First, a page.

A team from Intentional Futures fanned out at the Seattle Interactive conference and came back inspired. Here’s our recap of a few notable sessions.
How UX Can Help Make a More Inclusive Environment for the Tech Industry
Speaker: Todd Bennings, Product Designer, Starbucks
Back to Nature: Curing Open Office Noise
Writing for Doing, Not Reading: The UX Writer’s Role
A crucial yet often overlooked component of user experience (UX) design is language, like the text in a button or an onboarding flow. Without clear language, companies risk negatively impacting the customer experience. Effective UX writing starts by identifying a company’s voice and tone. As a company, who are you to your customer–a mentor, or their best friend? However you answer that question, make sure the language you use throughout your product reflects it. Once you’ve done that, focus on the Three Pillars of UX Writing:
Be purposeful: Focus on what matters to your customers and offer useful paths. Help customers understand how to fix a problem, instead of simply stating what’s wrong. Say “Enter your email,” instead of “An email address is required.”
Be concise: Make every word and punctuation mark audition for placement in your product. Eliminate filler text (“Save changes?” vs. “Would you like to save changes?”) and use essential punctuation only.
Be conversational: Help customers grasp everything on the first pass while staying true to your company’s voice and tone. If your voice is that of an encouraging personal stylist, try something like, “It’s on sale–high five!”
0.5 Billion Reasons Your Company Needs an Augmented Reality Strategy
Speaker: Andy Sheppard, CEO & Cofounder of 8ninths
In the recent past we’ve witnessed three revolutions: desktop computing, internet, and mobile computing. Andy Sheppard, co-founder and CEO of 8ninths, says the next revolution is augmented and virtual reality. Business analysts agree with him, with many predicting that VR & AR will constitute a $108 billion dollar industry by 2021. AR is predicted to take the bulk of these profits: $83 billion (2016 Digi-capital).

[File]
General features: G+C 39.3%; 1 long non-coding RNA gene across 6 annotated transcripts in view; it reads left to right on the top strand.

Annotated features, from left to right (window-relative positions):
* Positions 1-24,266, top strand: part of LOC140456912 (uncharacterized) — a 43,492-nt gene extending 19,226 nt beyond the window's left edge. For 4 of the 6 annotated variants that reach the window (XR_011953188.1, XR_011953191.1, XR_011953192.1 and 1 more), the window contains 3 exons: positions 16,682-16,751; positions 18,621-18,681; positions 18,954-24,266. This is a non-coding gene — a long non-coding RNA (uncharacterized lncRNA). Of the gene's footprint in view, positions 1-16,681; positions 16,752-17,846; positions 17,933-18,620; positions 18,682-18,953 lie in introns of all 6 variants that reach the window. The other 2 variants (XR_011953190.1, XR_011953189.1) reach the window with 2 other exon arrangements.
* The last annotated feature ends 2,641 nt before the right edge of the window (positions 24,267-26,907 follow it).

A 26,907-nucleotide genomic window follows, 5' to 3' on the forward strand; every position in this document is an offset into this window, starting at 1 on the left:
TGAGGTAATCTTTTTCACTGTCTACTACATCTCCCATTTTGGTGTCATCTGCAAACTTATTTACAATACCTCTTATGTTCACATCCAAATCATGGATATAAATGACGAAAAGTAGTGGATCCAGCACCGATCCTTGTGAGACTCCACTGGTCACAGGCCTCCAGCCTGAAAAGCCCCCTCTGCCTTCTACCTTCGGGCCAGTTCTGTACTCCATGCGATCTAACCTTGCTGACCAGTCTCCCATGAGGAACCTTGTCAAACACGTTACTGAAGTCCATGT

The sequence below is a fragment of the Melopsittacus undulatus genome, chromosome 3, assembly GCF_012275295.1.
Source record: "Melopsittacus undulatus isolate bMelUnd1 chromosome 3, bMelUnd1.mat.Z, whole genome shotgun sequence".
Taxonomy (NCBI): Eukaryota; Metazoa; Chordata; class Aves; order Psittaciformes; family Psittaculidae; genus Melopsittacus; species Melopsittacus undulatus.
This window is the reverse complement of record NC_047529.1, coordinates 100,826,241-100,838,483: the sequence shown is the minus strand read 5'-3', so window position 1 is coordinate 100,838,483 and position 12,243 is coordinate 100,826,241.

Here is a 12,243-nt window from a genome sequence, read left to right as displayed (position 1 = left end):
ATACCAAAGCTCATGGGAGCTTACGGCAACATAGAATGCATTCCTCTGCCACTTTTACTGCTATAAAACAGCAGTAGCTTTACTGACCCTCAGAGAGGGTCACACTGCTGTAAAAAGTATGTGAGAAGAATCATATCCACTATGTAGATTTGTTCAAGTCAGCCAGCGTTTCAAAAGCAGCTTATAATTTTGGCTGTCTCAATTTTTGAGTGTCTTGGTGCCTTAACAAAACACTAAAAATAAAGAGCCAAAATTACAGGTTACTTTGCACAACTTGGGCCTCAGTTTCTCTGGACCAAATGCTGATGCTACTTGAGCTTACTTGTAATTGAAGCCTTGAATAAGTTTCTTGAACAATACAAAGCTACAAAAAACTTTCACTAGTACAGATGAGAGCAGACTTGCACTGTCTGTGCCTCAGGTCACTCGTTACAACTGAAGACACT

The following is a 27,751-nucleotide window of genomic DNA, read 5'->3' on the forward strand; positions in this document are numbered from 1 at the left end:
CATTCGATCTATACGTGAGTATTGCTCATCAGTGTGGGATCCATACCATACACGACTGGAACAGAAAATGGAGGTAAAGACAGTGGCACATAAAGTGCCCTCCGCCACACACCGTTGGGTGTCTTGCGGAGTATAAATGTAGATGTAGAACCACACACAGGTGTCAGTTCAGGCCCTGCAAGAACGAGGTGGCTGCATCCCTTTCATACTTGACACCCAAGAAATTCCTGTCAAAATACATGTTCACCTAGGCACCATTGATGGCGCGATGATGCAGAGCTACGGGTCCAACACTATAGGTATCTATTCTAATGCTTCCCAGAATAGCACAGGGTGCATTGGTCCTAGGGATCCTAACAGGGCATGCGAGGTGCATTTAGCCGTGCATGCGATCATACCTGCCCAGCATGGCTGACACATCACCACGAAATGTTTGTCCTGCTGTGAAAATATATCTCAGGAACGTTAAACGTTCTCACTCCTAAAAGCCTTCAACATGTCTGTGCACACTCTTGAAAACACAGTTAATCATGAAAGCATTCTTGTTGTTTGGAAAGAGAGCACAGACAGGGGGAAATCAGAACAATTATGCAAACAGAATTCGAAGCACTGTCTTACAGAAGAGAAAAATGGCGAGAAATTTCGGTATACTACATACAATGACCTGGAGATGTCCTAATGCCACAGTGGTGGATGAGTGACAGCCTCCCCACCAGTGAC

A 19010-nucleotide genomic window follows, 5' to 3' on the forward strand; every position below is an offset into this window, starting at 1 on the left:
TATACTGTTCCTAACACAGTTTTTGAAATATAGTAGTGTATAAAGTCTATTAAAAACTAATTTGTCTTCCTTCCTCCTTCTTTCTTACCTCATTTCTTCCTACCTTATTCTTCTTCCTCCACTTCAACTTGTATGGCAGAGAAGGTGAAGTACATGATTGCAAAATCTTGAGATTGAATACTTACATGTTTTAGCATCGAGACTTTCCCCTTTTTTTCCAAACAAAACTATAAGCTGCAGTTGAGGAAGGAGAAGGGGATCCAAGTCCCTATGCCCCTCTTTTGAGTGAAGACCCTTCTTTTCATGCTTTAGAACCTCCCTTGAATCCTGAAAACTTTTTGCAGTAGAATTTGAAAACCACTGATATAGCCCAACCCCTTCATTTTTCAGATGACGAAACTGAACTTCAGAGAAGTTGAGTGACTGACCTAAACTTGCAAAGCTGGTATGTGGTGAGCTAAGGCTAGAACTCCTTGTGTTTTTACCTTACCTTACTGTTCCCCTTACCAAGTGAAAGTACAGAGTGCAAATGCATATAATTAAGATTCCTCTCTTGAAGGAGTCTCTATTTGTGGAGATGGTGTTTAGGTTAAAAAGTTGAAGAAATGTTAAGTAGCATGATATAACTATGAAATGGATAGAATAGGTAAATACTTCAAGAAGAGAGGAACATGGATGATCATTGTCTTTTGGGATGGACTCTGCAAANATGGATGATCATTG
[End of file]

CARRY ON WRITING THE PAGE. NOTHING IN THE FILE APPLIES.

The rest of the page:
So why are so many people betting on this technology? There have been some success stories like Pokemon Go, which brought in $1B and garnered 40% of users’ time for top Android apps. The proliferation in AR and VR devices in the past few years also helps; companies like Apple and Google are releasing developer tools to make building AR apps easier.
According to Sheppard, the reason for widespread adoption for AR is that it gives you super powers:
- Super Sight: Integrated sensors will allow you to see new wavelengths such as infrared and UV light. Sensors will provide better wayfinding
- Super Memory: Everything can be recorded, indexed and stored. Your website can be integrated with mobile cameras, like drones
- Super Hearing: This is already here: Google’s New ‘Pixel Buds’ Offer Real-Time Translation
- Super Learning: People can see through your eyes, opening new doors for real-time collaboration and rapid learning
- Super Bodies: Prosthetics + exoskeletons
- Super Presence: You’ll have the ability to be in many places at once. Control avatars. There are real implications for the notion of truth with this one: Radiolab – Truth Trolls
- Super Empathy: Real-time analysis of your emotional state. Real-time lie detection through pupillometry
- Super Knowledge: Using AI to recognize objects, patterns
There are many open questions around how this technology will work and also what implications it will have. Will you be even more bombarded with content and ads? What new data will we collect and how will we make sense of it? We’re excited to see where AR is going.